We had the rare opportunity to be sworn in by the brand new US Ambassador to China, Jon Huntsman. He has just sworn in himself and before meeting with the Chinese President, he decided to come to Chengdu to administer our Oath of Office. This being one of his first official acts, there was a lot of media that came to the ceremony. So it felt like an especially important day. He spoke of our importance as friendship makers and this is how understanding happens between nations. I found his speech and the words of our director to be very motivating.
Today was a good day to reflect on what it is we are doing here. We all join this organization for different reasons, but we all have one mission and purpose. Sometimes during the long hours of training we forget what that is and how important we can be if we are effective volunteers. We are here to strengthen our two nations understanding of each other, which will hopefully insure peace here and throughout the world. Talk about pressure. Well tomorrow we are off to Zhangye and the work (in the classroom) starts on Monday. We hope to be able to post more often as we are settled in Hexi University.
Saturday, August 1, 2009
Sunday, July 5, 2009
We made it. With minimal hassle and discomfort we made it to Chengdu. I will say though that flying around the globe is not good for one’s sleep schedule. I realize that this is obvious, but if you haven’t experienced the 13 hour time difference after a 24 hour trip, you really can’t imagine what it can do to you. Last night was the first night that I slept all night. Que Rico!!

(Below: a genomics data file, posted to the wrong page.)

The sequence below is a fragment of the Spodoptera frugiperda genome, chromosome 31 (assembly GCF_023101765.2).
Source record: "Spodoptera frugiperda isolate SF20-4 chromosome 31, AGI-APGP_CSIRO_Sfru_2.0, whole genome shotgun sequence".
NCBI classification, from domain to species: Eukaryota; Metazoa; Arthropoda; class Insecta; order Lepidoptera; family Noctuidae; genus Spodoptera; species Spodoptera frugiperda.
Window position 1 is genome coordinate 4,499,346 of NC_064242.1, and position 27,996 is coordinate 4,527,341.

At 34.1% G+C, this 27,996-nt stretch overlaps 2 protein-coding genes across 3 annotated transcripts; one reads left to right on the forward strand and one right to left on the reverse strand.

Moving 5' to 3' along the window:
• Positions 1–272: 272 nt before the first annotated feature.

We started our training Thursday and we have been going strong the last few days. We and the other members of China 15 (75 in all) will spend the next 9 weeks learning Mandarin, culture, TEFL techniques, about safety and security, and all we need to be happy and successful Peace Corps Volunteers. One difference, we found out that we will be living together during training. We have decided this is good and bad, but in the spirit of flexibility we can roll with it.
Our overall first impression of China is that it is an amazing and dynamic country. The people seem to go out of their way to talk to you and help you get around. We have already been lost on two occasions and had people walk us around. We were invited to play Ping Pong by a student who saw us watching from afar. All in all it has been a great first impression. Sure we have not seen the sun come out yet, but the people and the organization of Peace Corps has made up for it thus far.
We look forward to updating you all when we can, but I have a feeling that in a few days we are going to get very busy and may not be able to post as often. We hope that you will bear with us and check in to see what is new from time to time. Like always we appreciate comments.
We hope everyone is well.
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Friday, June 26, 2009
Thursday, June 4, 2009